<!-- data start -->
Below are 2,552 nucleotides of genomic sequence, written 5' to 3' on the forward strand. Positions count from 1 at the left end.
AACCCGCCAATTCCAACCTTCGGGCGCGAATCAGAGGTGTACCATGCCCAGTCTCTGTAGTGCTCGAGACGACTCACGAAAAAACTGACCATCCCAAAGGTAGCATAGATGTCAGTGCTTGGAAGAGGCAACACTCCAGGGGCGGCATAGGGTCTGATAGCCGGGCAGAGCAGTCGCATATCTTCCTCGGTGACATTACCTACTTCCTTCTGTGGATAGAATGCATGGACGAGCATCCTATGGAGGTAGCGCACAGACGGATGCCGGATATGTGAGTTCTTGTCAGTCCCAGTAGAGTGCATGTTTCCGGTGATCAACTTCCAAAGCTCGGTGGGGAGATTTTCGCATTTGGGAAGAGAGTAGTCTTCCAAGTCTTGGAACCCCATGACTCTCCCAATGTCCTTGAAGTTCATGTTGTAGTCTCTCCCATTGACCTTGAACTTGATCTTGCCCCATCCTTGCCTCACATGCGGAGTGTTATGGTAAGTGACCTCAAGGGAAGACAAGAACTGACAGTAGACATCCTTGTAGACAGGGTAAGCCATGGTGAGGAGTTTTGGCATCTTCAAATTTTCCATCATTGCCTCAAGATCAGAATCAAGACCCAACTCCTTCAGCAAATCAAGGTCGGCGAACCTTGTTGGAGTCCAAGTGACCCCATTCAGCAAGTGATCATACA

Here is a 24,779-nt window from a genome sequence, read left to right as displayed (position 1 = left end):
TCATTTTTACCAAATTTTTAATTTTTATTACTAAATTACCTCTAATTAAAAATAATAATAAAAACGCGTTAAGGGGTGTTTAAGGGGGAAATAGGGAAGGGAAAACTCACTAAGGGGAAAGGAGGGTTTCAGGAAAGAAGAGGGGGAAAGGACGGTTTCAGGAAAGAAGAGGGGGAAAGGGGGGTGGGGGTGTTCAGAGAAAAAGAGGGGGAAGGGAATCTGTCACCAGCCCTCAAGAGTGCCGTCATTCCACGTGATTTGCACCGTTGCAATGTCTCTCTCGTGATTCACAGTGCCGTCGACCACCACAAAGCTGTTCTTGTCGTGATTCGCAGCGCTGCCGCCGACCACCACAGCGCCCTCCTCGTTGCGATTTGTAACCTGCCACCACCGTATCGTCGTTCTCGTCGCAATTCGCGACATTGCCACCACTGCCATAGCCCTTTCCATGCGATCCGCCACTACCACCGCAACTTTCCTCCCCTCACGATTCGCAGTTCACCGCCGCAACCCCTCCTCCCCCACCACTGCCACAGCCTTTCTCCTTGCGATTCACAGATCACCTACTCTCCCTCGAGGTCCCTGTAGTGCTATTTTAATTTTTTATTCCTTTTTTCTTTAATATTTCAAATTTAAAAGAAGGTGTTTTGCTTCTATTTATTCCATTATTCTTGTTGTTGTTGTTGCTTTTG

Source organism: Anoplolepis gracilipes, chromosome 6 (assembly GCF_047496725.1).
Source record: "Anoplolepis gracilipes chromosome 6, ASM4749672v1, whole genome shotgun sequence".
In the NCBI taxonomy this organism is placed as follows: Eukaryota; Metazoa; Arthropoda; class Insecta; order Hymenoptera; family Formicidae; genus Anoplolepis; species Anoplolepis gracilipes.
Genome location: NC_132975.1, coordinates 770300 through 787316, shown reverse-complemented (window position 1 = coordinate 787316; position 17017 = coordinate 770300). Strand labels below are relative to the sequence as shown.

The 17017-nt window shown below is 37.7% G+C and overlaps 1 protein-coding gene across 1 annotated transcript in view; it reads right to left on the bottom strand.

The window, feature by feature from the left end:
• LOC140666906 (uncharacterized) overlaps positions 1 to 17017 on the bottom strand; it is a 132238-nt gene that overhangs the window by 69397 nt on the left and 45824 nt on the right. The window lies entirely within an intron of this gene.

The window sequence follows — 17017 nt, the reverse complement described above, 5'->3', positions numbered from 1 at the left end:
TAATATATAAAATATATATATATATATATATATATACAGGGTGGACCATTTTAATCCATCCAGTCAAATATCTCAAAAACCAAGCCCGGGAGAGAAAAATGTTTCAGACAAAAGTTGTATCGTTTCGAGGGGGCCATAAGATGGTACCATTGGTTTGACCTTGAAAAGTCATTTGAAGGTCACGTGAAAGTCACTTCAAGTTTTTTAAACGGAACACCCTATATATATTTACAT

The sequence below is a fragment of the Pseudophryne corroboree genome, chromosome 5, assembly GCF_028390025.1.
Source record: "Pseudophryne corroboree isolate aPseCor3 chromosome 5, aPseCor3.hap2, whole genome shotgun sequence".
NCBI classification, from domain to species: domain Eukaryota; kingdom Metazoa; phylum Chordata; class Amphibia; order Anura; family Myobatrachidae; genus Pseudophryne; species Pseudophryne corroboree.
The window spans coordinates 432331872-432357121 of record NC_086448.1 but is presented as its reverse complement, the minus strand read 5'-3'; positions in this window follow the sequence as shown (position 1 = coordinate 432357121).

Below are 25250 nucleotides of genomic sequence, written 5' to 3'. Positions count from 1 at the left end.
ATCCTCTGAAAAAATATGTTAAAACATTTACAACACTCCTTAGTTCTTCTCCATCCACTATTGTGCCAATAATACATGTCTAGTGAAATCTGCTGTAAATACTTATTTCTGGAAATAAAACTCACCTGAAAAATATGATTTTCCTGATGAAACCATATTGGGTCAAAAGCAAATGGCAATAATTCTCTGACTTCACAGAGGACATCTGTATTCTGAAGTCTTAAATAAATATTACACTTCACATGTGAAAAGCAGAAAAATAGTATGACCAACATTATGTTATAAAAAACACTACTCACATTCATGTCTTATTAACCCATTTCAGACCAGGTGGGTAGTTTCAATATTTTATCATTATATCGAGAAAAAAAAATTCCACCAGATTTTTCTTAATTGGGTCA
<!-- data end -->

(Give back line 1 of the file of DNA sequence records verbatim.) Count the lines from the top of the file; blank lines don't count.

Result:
Below are 2,552 nucleotides of genomic sequence, written 5' to 3' on the forward strand. Positions count from 1 at the left end.